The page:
Cic. lib. xv. epist. 11. ad fenat. & ad Attic. I. v. epift. 18.


The rivers of this country that deserve any notice, are, Rivers. the Melas, which indeed rises in the western borders of Galatia, but passes through the southern borders of this kingdom and Armenia, and falls into the Euphrates; the Halys, which rifes near Nazianzum; and, bending first to the west, and then to the north, passes through Galatia and Paphlagonia, and

discharges itself into the Euxine sea, between Synope and Ami0

fus; the Iris, now Cafalmac, which, as Strabo informs us, - pafled through Amafia, his own country, and, receiving the Themifeyra, falls into the Euxine fea, not far from Amisus.

This country produces excellent wines, and most kinds of soil and fruits; and was formerly rich in mines of silver, brass, iron, climate, and alum; affording also great store of alabaster, crystal, jafper, and onyx-stone. But it was chiefy celebrated by the antients for its breed of horses, which were, and still are, in great request. Some parts of Cappadocia are very mountainous and barren, the Antitaurus running through those provinces which border on the two Armenia's. In this part of Cappadocia stands mount Argaus, of such an extraordinary height, that one may fee, as fome authors relate, from the top of it, the Euxine sea on one side, and the Mediterranean on the other.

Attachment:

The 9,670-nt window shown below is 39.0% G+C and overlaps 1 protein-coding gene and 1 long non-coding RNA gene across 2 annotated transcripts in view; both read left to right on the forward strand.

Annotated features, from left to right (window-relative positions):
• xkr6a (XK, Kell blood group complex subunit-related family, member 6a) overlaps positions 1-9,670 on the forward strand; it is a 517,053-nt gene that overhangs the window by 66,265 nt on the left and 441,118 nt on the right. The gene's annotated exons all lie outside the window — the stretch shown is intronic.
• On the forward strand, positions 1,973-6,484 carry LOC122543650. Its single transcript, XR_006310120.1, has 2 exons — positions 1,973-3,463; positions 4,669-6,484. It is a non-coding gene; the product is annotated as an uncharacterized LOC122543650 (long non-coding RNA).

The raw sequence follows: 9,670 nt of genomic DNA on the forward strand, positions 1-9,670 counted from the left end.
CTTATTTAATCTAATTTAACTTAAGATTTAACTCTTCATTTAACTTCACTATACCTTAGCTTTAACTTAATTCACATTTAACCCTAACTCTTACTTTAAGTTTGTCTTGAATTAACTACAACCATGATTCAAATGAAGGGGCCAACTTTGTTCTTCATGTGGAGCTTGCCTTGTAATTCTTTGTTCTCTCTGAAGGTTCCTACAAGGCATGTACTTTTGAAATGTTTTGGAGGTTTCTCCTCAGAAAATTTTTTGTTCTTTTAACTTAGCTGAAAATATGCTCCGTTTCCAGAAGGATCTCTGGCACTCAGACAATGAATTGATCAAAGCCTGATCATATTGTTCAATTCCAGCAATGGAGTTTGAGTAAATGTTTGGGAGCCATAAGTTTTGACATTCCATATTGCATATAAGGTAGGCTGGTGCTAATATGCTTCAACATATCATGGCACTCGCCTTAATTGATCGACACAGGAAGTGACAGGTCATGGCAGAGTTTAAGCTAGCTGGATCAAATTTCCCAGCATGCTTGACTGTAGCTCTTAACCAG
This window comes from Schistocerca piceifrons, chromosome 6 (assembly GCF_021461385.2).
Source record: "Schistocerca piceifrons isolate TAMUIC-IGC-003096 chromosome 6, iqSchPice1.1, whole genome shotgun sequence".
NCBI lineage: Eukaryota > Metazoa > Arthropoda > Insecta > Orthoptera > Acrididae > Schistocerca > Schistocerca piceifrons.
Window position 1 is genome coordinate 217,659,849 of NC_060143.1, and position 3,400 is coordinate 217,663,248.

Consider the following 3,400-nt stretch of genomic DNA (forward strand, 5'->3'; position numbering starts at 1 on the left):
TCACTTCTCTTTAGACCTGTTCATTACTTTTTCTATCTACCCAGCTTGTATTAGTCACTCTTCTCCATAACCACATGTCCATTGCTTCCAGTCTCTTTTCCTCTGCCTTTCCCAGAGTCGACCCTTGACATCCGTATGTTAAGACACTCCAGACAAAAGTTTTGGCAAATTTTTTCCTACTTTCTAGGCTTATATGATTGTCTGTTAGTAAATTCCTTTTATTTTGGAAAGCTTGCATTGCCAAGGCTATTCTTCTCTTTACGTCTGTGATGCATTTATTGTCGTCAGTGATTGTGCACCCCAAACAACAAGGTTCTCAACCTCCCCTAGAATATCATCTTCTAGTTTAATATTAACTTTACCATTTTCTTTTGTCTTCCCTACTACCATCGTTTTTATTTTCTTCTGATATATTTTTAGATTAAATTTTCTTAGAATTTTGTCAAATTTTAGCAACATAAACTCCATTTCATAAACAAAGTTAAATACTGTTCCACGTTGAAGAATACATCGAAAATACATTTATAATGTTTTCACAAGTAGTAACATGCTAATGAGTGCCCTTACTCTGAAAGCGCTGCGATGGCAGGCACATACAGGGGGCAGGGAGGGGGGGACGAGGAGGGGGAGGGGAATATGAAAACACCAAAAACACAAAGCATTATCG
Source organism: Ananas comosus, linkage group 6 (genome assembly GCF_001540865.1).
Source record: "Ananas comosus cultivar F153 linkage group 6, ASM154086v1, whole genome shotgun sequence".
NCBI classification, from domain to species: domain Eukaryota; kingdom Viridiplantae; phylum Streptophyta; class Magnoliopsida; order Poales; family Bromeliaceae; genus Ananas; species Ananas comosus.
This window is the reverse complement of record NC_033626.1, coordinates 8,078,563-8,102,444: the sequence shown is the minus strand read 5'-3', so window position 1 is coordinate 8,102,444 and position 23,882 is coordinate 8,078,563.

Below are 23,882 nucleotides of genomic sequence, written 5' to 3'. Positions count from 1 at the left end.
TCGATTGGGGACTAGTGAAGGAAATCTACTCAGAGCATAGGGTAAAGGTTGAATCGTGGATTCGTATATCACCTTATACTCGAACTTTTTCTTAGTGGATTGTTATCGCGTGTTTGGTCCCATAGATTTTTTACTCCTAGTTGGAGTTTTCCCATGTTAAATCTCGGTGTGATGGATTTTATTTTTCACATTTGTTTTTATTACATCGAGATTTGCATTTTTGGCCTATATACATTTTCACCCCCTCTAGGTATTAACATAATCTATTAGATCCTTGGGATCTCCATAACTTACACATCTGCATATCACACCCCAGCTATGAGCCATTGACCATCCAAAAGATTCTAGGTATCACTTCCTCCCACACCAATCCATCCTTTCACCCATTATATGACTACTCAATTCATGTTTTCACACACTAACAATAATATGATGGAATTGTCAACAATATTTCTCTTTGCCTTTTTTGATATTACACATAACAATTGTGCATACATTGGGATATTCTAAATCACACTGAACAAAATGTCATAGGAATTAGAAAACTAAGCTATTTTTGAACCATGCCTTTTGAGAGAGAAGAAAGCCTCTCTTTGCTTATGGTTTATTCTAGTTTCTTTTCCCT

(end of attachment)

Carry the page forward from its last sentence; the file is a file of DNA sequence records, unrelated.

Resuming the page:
Cappadocia was probably peopled by Togarmah, the last Origin. son of Gomer, and his descendants . Bocharte observes, that the Cappadocians are said by the fathers to be descended from Caphtorim, the last of the offspring of Mizraim, and that Caphtor is rendered by the septuagint Cappadocia. In this, without all doubt, they followed the Jews, who explain those names the same way, as do the three Chaldee paraphrafts. But by Cappadocia, in these writings, is not to be understood

Cappadocia in Asia Minor, as Bochart judged; but some place t

in Egypt, generally supposed, by the rabbies, to be Demyat

or Demietta f; commonly confounded with Pelufium. 1 As to the state of this nation in the early times, we are Governa · quite in the dark. Ctefias, as quoted by Diadorus Siculus, tells ment. i us, that from the very beginning it was subject to foreign

princes. But that writer is no ways to be depended upon. · Cappadocia was, without all doubt,' a province of the king

dom of Lydia ; and after the overthrow of Crafus pafted from the Lydians to the Persians, to whom the Cappadocians paid an annual tribute, as Strabo writes , of fifteen hundred horses, two thousand mules, and fifty thousand sheep. The fif king of Cappadocia we find mentioned in history' is PharSee vol.i. p. 376, 377.

e . Bochart. phaleg. 1. iv. c. 31. * Rabbi SAADIAS & MAIMONIDBs apud LightFOOT. oper. ii. p. 398. & STRAB. L xii. p. 370.